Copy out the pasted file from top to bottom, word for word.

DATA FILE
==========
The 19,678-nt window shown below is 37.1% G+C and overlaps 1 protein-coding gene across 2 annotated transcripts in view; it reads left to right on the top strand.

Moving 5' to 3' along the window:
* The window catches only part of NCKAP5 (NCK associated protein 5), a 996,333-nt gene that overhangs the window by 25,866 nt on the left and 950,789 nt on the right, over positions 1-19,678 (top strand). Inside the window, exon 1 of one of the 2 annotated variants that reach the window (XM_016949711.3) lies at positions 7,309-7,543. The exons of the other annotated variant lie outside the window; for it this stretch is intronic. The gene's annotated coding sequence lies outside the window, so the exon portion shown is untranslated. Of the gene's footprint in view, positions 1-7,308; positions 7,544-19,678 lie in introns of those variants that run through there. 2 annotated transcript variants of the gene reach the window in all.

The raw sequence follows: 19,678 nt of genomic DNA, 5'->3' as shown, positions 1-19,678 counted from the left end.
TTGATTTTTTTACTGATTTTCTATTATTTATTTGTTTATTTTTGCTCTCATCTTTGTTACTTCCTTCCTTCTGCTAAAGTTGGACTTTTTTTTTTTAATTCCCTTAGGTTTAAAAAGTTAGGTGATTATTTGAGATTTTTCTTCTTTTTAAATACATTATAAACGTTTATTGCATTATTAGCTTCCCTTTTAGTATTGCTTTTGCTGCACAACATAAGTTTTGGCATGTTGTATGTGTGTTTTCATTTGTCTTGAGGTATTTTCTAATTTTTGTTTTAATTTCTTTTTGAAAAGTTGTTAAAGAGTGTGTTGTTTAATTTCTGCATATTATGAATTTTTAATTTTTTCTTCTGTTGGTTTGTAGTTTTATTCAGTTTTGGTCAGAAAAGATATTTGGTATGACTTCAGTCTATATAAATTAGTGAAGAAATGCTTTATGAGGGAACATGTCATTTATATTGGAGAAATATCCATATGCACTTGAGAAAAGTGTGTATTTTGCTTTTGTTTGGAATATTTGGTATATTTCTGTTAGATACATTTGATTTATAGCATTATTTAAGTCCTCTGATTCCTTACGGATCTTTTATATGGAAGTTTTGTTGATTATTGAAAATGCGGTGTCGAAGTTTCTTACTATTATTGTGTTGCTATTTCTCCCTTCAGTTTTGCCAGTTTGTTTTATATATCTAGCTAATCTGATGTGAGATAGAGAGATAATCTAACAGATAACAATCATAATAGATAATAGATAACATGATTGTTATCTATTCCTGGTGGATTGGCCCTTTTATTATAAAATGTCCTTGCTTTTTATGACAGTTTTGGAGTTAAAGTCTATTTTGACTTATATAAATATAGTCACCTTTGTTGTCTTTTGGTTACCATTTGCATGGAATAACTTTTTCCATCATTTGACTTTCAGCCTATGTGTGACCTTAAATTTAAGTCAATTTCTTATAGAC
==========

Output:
The 19,678-nt window shown below is 37.1% G+C and overlaps 1 protein-coding gene across 2 annotated transcripts in view; it reads left to right on the top strand.

Moving 5' to 3' along the window:
* The window catches only part of NCKAP5 (NCK associated protein 5), a 996,333-nt gene that overhangs the window by 25,866 nt on the left and 950,789 nt on the right, over positions 1-19,678 (top strand). Inside the window, exon 1 of one of the 2 annotated variants that reach the window (XM_016949711.3) lies at positions 7,309-7,543. The exons of the other annotated variant lie outside the window; for it this stretch is intronic. The gene's annotated coding sequence lies outside the window, so the exon portion shown is untranslated. Of the gene's footprint in view, positions 1-7,308; positions 7,544-19,678 lie in introns of those variants that run through there. 2 annotated transcript variants of the gene reach the window in all.

The raw sequence follows: 19,678 nt of genomic DNA, 5'->3' as shown, positions 1-19,678 counted from the left end.
TTGATTTTTTTACTGATTTTCTATTATTTATTTGTTTATTTTTGCTCTCATCTTTGTTACTTCCTTCCTTCTGCTAAAGTTGGACTTTTTTTTTTTAATTCCCTTAGGTTTAAAAAGTTAGGTGATTATTTGAGATTTTTCTTCTTTTTAAATACATTATAAACGTTTATTGCATTATTAGCTTCCCTTTTAGTATTGCTTTTGCTGCACAACATAAGTTTTGGCATGTTGTATGTGTGTTTTCATTTGTCTTGAGGTATTTTCTAATTTTTGTTTTAATTTCTTTTTGAAAAGTTGTTAAAGAGTGTGTTGTTTAATTTCTGCATATTATGAATTTTTAATTTTTTCTTCTGTTGGTTTGTAGTTTTATTCAGTTTTGGTCAGAAAAGATATTTGGTATGACTTCAGTCTATATAAATTAGTGAAGAAATGCTTTATGAGGGAACATGTCATTTATATTGGAGAAATATCCATATGCACTTGAGAAAAGTGTGTATTTTGCTTTTGTTTGGAATATTTGGTATATTTCTGTTAGATACATTTGATTTATAGCATTATTTAAGTCCTCTGATTCCTTACGGATCTTTTATATGGAAGTTTTGTTGATTATTGAAAATGCGGTGTCGAAGTTTCTTACTATTATTGTGTTGCTATTTCTCCCTTCAGTTTTGCCAGTTTGTTTTATATATCTAGCTAATCTGATGTGAGATAGAGAGATAATCTAACAGATAACAATCATAATAGATAATAGATAACATGATTGTTATCTATTCCTGGTGGATTGGCCCTTTTATTATAAAATGTCCTTGCTTTTTATGACAGTTTTGGAGTTAAAGTCTATTTTGACTTATATAAATATAGTCACCTTTGTTGTCTTTTGGTTACCATTTGCATGGAATAACTTTTTCCATCATTTGACTTTCAGCCTATGTGTGACCTTAAATTTAAGTCAATTTCTTATAGAC